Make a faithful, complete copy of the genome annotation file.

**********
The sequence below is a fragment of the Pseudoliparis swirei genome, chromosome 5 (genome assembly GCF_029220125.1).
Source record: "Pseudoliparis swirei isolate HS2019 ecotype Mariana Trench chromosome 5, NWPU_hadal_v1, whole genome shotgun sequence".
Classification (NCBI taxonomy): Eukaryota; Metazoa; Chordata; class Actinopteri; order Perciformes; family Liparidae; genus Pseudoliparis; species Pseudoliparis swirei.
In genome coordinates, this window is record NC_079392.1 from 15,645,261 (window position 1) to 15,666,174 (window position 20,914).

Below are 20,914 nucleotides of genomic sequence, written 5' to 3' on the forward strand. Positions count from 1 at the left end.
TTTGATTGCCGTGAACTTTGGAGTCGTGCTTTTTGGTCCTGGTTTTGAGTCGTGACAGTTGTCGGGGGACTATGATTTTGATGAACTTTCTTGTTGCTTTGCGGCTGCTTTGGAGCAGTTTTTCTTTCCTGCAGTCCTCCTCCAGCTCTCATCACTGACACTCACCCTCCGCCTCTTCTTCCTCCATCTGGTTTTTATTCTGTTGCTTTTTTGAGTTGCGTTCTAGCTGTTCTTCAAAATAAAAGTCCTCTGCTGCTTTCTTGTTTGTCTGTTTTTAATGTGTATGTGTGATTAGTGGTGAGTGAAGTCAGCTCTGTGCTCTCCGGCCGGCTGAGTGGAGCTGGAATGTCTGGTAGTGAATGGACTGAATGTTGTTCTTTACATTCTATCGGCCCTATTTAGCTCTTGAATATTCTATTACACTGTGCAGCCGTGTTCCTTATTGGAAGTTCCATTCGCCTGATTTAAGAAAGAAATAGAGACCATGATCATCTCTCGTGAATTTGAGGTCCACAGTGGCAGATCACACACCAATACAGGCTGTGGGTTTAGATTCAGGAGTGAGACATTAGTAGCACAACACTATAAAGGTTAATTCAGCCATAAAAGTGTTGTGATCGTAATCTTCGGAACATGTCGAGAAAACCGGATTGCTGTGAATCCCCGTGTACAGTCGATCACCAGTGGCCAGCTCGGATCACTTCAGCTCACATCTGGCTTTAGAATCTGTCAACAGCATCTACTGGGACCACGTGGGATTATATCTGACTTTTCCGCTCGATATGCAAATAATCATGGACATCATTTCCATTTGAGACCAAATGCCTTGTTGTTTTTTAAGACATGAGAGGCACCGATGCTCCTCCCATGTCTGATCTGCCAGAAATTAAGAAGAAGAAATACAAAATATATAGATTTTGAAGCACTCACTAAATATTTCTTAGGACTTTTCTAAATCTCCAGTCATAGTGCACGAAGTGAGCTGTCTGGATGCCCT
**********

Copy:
The sequence below is a fragment of the Pseudoliparis swirei genome, chromosome 5 (genome assembly GCF_029220125.1).
Source record: "Pseudoliparis swirei isolate HS2019 ecotype Mariana Trench chromosome 5, NWPU_hadal_v1, whole genome shotgun sequence".
Classification (NCBI taxonomy): Eukaryota; Metazoa; Chordata; class Actinopteri; order Perciformes; family Liparidae; genus Pseudoliparis; species Pseudoliparis swirei.
In genome coordinates, this window is record NC_079392.1 from 15,645,261 (window position 1) to 15,666,174 (window position 20,914).

Below are 20,914 nucleotides of genomic sequence, written 5' to 3' on the forward strand. Positions count from 1 at the left end.
TTTGATTGCCGTGAACTTTGGAGTCGTGCTTTTTGGTCCTGGTTTTGAGTCGTGACAGTTGTCGGGGGACTATGATTTTGATGAACTTTCTTGTTGCTTTGCGGCTGCTTTGGAGCAGTTTTTCTTTCCTGCAGTCCTCCTCCAGCTCTCATCACTGACACTCACCCTCCGCCTCTTCTTCCTCCATCTGGTTTTTATTCTGTTGCTTTTTTGAGTTGCGTTCTAGCTGTTCTTCAAAATAAAAGTCCTCTGCTGCTTTCTTGTTTGTCTGTTTTTAATGTGTATGTGTGATTAGTGGTGAGTGAAGTCAGCTCTGTGCTCTCCGGCCGGCTGAGTGGAGCTGGAATGTCTGGTAGTGAATGGACTGAATGTTGTTCTTTACATTCTATCGGCCCTATTTAGCTCTTGAATATTCTATTACACTGTGCAGCCGTGTTCCTTATTGGAAGTTCCATTCGCCTGATTTAAGAAAGAAATAGAGACCATGATCATCTCTCGTGAATTTGAGGTCCACAGTGGCAGATCACACACCAATACAGGCTGTGGGTTTAGATTCAGGAGTGAGACATTAGTAGCACAACACTATAAAGGTTAATTCAGCCATAAAAGTGTTGTGATCGTAATCTTCGGAACATGTCGAGAAAACCGGATTGCTGTGAATCCCCGTGTACAGTCGATCACCAGTGGCCAGCTCGGATCACTTCAGCTCACATCTGGCTTTAGAATCTGTCAACAGCATCTACTGGGACCACGTGGGATTATATCTGACTTTTCCGCTCGATATGCAAATAATCATGGACATCATTTCCATTTGAGACCAAATGCCTTGTTGTTTTTTAAGACATGAGAGGCACCGATGCTCCTCCCATGTCTGATCTGCCAGAAATTAAGAAGAAGAAATACAAAATATATAGATTTTGAAGCACTCACTAAATATTTCTTAGGACTTTTCTAAATCTCCAGTCATAGTGCACGAAGTGAGCTGTCTGGATGCCCT